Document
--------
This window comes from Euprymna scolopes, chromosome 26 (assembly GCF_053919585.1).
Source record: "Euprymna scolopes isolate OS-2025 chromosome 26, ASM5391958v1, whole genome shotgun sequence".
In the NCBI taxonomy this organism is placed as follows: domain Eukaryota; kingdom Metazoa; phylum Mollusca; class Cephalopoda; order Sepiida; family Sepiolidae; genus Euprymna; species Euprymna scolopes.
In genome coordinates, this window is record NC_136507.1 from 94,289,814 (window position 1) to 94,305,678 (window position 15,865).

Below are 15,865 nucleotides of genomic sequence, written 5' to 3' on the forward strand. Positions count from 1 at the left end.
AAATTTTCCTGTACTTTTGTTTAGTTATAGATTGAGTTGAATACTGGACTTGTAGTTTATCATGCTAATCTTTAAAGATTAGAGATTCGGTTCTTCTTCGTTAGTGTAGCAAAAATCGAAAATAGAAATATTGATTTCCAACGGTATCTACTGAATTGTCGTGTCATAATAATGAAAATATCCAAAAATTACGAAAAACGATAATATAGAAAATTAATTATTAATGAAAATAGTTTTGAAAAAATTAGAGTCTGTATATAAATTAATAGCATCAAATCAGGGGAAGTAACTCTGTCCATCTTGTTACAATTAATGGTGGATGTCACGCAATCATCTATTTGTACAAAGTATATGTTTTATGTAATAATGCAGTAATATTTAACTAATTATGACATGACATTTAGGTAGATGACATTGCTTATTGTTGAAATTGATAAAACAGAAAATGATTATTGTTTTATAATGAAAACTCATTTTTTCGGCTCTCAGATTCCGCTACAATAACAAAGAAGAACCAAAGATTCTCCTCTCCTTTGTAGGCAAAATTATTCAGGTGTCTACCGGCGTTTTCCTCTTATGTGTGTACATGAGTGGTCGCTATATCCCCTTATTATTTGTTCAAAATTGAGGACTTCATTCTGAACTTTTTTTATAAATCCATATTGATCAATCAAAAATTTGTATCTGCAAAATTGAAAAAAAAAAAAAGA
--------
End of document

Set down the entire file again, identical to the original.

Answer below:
This window comes from Euprymna scolopes, chromosome 26 (assembly GCF_053919585.1).
Source record: "Euprymna scolopes isolate OS-2025 chromosome 26, ASM5391958v1, whole genome shotgun sequence".
In the NCBI taxonomy this organism is placed as follows: domain Eukaryota; kingdom Metazoa; phylum Mollusca; class Cephalopoda; order Sepiida; family Sepiolidae; genus Euprymna; species Euprymna scolopes.
In genome coordinates, this window is record NC_136507.1 from 94,289,814 (window position 1) to 94,305,678 (window position 15,865).

Below are 15,865 nucleotides of genomic sequence, written 5' to 3' on the forward strand. Positions count from 1 at the left end.
AAATTTTCCTGTACTTTTGTTTAGTTATAGATTGAGTTGAATACTGGACTTGTAGTTTATCATGCTAATCTTTAAAGATTAGAGATTCGGTTCTTCTTCGTTAGTGTAGCAAAAATCGAAAATAGAAATATTGATTTCCAACGGTATCTACTGAATTGTCGTGTCATAATAATGAAAATATCCAAAAATTACGAAAAACGATAATATAGAAAATTAATTATTAATGAAAATAGTTTTGAAAAAATTAGAGTCTGTATATAAATTAATAGCATCAAATCAGGGGAAGTAACTCTGTCCATCTTGTTACAATTAATGGTGGATGTCACGCAATCATCTATTTGTACAAAGTATATGTTTTATGTAATAATGCAGTAATATTTAACTAATTATGACATGACATTTAGGTAGATGACATTGCTTATTGTTGAAATTGATAAAACAGAAAATGATTATTGTTTTATAATGAAAACTCATTTTTTCGGCTCTCAGATTCCGCTACAATAACAAAGAAGAACCAAAGATTCTCCTCTCCTTTGTAGGCAAAATTATTCAGGTGTCTACCGGCGTTTTCCTCTTATGTGTGTACATGAGTGGTCGCTATATCCCCTTATTATTTGTTCAAAATTGAGGACTTCATTCTGAACTTTTTTTATAAATCCATATTGATCAATCAAAAATTTGTATCTGCAAAATTGAAAAAAAAAAAAAGA